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The Happiest Place In The World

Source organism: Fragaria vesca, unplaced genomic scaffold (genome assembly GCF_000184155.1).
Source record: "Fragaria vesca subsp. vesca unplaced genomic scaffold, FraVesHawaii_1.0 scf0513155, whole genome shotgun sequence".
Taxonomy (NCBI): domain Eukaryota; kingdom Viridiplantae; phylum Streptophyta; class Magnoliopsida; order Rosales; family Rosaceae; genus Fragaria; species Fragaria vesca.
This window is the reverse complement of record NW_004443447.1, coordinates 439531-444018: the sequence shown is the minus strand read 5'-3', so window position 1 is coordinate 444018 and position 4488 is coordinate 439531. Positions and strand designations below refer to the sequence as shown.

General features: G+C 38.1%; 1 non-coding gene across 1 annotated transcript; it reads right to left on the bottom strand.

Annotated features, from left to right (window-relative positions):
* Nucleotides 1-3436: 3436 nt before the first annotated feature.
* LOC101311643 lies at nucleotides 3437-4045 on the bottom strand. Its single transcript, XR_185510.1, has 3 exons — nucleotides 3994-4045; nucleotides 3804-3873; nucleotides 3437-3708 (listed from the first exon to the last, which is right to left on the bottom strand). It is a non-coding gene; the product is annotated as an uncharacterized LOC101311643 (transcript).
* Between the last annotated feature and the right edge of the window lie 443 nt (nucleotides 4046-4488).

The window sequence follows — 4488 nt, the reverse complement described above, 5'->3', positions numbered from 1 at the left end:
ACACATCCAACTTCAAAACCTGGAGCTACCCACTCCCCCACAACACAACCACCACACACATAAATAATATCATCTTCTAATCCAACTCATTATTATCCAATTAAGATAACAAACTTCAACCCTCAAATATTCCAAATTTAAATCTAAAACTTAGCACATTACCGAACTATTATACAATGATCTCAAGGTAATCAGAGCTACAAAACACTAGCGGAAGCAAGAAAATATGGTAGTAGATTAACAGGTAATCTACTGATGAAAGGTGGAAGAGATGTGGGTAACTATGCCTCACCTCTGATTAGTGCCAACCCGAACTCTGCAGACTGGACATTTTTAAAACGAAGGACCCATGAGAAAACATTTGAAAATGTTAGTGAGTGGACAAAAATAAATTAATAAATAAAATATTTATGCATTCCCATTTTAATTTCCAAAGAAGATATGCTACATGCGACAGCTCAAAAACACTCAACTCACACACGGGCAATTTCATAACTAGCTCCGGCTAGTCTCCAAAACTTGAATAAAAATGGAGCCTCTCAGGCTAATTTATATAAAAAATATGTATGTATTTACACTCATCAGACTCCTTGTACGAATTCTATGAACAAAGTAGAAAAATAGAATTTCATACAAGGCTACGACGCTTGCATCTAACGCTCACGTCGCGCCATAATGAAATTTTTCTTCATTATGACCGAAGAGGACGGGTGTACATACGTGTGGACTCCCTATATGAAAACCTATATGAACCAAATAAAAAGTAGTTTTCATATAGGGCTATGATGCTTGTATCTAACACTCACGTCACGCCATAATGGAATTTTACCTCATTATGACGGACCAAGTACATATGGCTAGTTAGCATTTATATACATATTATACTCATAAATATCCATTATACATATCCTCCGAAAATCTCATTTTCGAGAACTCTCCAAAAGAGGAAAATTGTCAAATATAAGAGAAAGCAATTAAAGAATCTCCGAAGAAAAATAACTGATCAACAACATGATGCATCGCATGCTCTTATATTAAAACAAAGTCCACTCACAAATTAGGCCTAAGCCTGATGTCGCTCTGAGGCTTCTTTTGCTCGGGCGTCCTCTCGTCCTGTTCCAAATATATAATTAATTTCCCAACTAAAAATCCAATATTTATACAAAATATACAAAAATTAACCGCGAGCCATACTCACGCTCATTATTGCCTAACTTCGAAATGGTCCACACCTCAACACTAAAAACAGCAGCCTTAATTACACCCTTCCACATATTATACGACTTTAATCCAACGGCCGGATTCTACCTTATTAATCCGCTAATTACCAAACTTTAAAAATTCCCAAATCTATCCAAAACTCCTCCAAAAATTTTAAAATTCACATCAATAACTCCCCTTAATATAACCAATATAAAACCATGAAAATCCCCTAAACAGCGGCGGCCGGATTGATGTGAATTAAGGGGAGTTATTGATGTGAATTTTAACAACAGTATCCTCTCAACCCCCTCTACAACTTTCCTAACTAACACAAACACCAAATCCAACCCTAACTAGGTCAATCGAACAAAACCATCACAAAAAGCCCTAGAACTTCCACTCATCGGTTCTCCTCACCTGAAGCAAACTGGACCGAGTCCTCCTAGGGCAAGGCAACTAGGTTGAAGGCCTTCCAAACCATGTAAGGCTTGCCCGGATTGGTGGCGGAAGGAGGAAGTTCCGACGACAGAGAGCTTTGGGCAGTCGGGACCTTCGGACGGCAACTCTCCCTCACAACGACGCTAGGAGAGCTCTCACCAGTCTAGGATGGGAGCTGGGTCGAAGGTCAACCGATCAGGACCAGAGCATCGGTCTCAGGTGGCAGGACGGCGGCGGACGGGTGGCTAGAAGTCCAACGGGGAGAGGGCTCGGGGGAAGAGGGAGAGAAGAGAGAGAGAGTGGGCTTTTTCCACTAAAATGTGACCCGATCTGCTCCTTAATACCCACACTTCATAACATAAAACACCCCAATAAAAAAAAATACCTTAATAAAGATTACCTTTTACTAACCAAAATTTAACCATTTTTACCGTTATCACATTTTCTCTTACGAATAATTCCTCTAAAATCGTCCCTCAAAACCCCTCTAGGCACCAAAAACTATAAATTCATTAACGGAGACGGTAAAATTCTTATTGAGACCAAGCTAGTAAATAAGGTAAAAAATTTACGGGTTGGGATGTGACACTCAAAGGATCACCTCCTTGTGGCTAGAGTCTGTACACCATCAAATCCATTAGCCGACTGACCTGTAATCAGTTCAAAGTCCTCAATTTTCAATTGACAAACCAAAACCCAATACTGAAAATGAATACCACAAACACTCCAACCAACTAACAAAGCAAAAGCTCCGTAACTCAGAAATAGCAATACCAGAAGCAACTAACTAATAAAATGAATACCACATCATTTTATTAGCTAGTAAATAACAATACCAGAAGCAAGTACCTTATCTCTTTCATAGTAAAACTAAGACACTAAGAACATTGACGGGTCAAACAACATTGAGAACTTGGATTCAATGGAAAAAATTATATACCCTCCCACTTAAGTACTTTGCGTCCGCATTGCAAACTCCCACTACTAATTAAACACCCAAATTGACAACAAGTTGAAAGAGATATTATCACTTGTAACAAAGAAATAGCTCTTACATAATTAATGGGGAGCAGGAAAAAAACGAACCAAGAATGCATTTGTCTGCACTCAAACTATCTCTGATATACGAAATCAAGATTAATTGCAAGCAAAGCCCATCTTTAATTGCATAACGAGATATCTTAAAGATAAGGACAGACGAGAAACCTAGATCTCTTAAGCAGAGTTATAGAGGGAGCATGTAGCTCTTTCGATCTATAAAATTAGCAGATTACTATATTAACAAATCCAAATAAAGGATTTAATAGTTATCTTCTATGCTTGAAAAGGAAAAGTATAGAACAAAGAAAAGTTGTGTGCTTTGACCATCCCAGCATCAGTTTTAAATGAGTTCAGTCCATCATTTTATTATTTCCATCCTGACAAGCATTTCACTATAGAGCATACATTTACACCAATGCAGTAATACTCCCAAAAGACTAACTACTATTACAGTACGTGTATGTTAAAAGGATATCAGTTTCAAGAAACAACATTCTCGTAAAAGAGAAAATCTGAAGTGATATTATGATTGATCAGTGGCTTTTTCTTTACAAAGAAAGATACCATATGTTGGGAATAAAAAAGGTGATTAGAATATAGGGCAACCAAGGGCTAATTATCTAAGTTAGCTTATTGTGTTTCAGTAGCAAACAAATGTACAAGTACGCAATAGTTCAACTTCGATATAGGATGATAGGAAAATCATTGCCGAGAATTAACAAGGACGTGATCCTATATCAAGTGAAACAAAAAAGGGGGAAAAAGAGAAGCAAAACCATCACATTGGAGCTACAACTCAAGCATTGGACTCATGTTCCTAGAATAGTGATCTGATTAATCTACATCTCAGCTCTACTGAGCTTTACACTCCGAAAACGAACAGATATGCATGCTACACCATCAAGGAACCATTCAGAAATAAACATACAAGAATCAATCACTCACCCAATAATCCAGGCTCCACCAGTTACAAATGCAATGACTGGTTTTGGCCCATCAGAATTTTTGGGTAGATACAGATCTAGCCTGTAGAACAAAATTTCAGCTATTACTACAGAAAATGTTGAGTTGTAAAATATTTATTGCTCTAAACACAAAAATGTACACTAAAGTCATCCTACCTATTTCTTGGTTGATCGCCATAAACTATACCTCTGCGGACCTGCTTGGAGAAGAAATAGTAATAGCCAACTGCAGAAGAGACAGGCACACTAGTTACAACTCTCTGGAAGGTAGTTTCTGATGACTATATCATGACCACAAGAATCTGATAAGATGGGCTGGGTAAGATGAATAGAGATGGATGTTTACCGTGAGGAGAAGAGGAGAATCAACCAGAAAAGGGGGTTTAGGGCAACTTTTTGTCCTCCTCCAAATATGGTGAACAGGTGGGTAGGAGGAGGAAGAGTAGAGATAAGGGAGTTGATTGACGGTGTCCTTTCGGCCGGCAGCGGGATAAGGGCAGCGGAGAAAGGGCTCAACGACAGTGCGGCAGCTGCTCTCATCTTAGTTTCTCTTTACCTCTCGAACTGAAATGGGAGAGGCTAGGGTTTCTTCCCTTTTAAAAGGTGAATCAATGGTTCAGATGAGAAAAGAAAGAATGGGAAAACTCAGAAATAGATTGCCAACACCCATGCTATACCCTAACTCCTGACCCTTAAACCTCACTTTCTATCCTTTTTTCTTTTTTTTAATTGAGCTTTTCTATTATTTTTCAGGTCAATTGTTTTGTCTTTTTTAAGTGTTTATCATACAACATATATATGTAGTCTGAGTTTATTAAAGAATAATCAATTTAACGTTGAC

Where is the happiest place in the world? Is it a tropical village where the temperature is perfect all year round? Is it a peaceful region that features lakes and a hillside setting? How about a house out in the country where cattle and sheep graze, and the morning air is filled with the sweet and happy songs and sounds of God's contented creatures? Well, to some, these may indeed be happy places, but these are not necessarily the happiest of all. I hope I didn't mislead you because I am not thinking about a geographical location, but rather a state of mind. I suppose not everyone will share my unqualified opinion regarding what constitutes real happiness, but since I have the favorable advantage of editing this humble newsletter, I trust our readers will patiently read as I offer it nonetheless. Of course, my own personal experiences as a Christian and minister probably play a big part in my way of thinking, as well. In a nutshell, I believe the happiest place in the world is the place where we feel the closest to God. It may be called, being in the center of God's will for our life, doing His perfect will, helping others, etc. Whatever we do, and no matter where we do it, it is that activity that makes us feel close to God. A gifted and noted Christian hymn-writer of the past, Cleland B. Mcafee, expressed it this way in a beloved favorite melody of many believers: "There is a place of full release, near to the heart of God; a place where all is joy and peace, near to the heart of God. O Jesus, blest Redeemer, sent from the heart of God, hold us who wait before thee near to the heart of God." Here is an item I found recently in concerning happiness: [A fascinating study on the principle of the Golden Rule was conducted by Bernard Rimland, director of the Institute for Child Behavior Research. Rimland found that "The happiest people are those who help others." Each person involved in the study was asked to list ten people he knew best and to label them as happy or not happy. Then they were to go through the list again and label each one as selfish or unselfish, using the following definition of selfishness: a stable tendency to devote one's time and resources to one's own interests and welfare, an unwillingness to inconvenience one's self for others." In categorizing the results, Rimland found that all of the people labeled happy were also labeled unselfish. He wrote that those "whose activities are devoted to bringing themselves happiness...are far less likely to be happy than those whose efforts are devoted to making others happy"] I am reminded of the account in John, Chapter 4 of Jesus' encounter with a society-rejected Samaritan woman. When His disciples came back with his lunch, entreating him to eat, they wondered why he continued conversing with the woman instead. Jesus told them: I have meat that ye know not of. The disciples thought he meant someone had brought him something to eat while they were gone, but Jesus added plainly, My meat is to do the will of Him that sent me and finish His work. What Christ was trying to teach them then was unclear, but they would later come to know exactly what He was trying to convey. To make it simple, this was the lesson: Just as many people are the happiest when they're eating, those who love and serve Christ are the happiest when they can touch the lives of others. That is doing the will of God, and that in turn brings us near to Him. And you know, there is no happier place in all the world. Dear reader, have you come to that place yet?
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